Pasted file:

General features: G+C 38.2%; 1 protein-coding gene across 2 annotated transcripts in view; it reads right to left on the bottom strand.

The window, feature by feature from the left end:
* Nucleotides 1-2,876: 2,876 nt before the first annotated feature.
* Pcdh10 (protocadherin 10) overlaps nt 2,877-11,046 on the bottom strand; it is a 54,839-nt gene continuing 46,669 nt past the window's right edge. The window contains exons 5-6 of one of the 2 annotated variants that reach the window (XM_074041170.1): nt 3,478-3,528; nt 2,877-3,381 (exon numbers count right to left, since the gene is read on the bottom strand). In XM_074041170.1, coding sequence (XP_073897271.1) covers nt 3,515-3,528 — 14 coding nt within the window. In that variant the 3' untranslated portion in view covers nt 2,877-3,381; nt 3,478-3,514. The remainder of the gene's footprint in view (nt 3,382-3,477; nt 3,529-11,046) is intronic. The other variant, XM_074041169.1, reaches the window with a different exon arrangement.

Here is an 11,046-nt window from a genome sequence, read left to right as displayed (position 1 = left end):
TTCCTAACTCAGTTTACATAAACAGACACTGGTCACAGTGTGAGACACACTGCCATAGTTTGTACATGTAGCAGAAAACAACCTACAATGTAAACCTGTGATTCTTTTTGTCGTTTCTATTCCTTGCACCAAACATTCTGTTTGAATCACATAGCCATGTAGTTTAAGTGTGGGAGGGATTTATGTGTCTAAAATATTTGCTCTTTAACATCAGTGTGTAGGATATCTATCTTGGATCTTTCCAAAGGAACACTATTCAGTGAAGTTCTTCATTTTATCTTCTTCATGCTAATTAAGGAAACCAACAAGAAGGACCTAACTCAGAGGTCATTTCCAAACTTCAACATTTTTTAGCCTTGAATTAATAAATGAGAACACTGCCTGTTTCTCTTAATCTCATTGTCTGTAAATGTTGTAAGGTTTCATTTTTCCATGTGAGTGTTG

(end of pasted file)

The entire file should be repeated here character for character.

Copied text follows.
General features: G+C 38.2%; 1 protein-coding gene across 2 annotated transcripts in view; it reads right to left on the bottom strand.

The window, feature by feature from the left end:
* Nucleotides 1-2,876: 2,876 nt before the first annotated feature.
* Pcdh10 (protocadherin 10) overlaps nt 2,877-11,046 on the bottom strand; it is a 54,839-nt gene continuing 46,669 nt past the window's right edge. The window contains exons 5-6 of one of the 2 annotated variants that reach the window (XM_074041170.1): nt 3,478-3,528; nt 2,877-3,381 (exon numbers count right to left, since the gene is read on the bottom strand). In XM_074041170.1, coding sequence (XP_073897271.1) covers nt 3,515-3,528 — 14 coding nt within the window. In that variant the 3' untranslated portion in view covers nt 2,877-3,381; nt 3,478-3,514. The remainder of the gene's footprint in view (nt 3,382-3,477; nt 3,529-11,046) is intronic. The other variant, XM_074041169.1, reaches the window with a different exon arrangement.

Here is an 11,046-nt window from a genome sequence, read left to right as displayed (position 1 = left end):
TTCCTAACTCAGTTTACATAAACAGACACTGGTCACAGTGTGAGACACACTGCCATAGTTTGTACATGTAGCAGAAAACAACCTACAATGTAAACCTGTGATTCTTTTTGTCGTTTCTATTCCTTGCACCAAACATTCTGTTTGAATCACATAGCCATGTAGTTTAAGTGTGGGAGGGATTTATGTGTCTAAAATATTTGCTCTTTAACATCAGTGTGTAGGATATCTATCTTGGATCTTTCCAAAGGAACACTATTCAGTGAAGTTCTTCATTTTATCTTCTTCATGCTAATTAAGGAAACCAACAAGAAGGACCTAACTCAGAGGTCATTTCCAAACTTCAACATTTTTTAGCCTTGAATTAATAAATGAGAACACTGCCTGTTTCTCTTAATCTCATTGTCTGTAAATGTTGTAAGGTTTCATTTTTCCATGTGAGTGTTG